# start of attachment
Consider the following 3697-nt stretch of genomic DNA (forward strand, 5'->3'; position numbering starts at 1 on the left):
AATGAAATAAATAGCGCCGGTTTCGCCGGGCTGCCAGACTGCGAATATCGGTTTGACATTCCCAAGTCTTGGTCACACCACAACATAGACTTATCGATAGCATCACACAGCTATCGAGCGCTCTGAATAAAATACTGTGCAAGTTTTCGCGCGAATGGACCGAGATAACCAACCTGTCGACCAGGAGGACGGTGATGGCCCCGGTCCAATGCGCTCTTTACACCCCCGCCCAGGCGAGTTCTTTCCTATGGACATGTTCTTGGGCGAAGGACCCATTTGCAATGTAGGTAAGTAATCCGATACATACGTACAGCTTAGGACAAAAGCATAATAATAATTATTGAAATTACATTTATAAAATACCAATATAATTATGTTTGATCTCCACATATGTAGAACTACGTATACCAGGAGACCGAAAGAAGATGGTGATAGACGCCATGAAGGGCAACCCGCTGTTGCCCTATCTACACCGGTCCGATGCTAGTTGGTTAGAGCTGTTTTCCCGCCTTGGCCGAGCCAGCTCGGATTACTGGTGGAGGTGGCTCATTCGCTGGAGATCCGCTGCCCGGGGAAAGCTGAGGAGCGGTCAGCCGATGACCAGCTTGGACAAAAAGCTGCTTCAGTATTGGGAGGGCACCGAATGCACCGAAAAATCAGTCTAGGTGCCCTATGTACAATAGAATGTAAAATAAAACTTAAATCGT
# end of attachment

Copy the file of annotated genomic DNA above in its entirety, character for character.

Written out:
Consider the following 3697-nt stretch of genomic DNA (forward strand, 5'->3'; position numbering starts at 1 on the left):
AATGAAATAAATAGCGCCGGTTTCGCCGGGCTGCCAGACTGCGAATATCGGTTTGACATTCCCAAGTCTTGGTCACACCACAACATAGACTTATCGATAGCATCACACAGCTATCGAGCGCTCTGAATAAAATACTGTGCAAGTTTTCGCGCGAATGGACCGAGATAACCAACCTGTCGACCAGGAGGACGGTGATGGCCCCGGTCCAATGCGCTCTTTACACCCCCGCCCAGGCGAGTTCTTTCCTATGGACATGTTCTTGGGCGAAGGACCCATTTGCAATGTAGGTAAGTAATCCGATACATACGTACAGCTTAGGACAAAAGCATAATAATAATTATTGAAATTACATTTATAAAATACCAATATAATTATGTTTGATCTCCACATATGTAGAACTACGTATACCAGGAGACCGAAAGAAGATGGTGATAGACGCCATGAAGGGCAACCCGCTGTTGCCCTATCTACACCGGTCCGATGCTAGTTGGTTAGAGCTGTTTTCCCGCCTTGGCCGAGCCAGCTCGGATTACTGGTGGAGGTGGCTCATTCGCTGGAGATCCGCTGCCCGGGGAAAGCTGAGGAGCGGTCAGCCGATGACCAGCTTGGACAAAAAGCTGCTTCAGTATTGGGAGGGCACCGAATGCACCGAAAAATCAGTCTAGGTGCCCTATGTACAATAGAATGTAAAATAAAACTTAAATCGT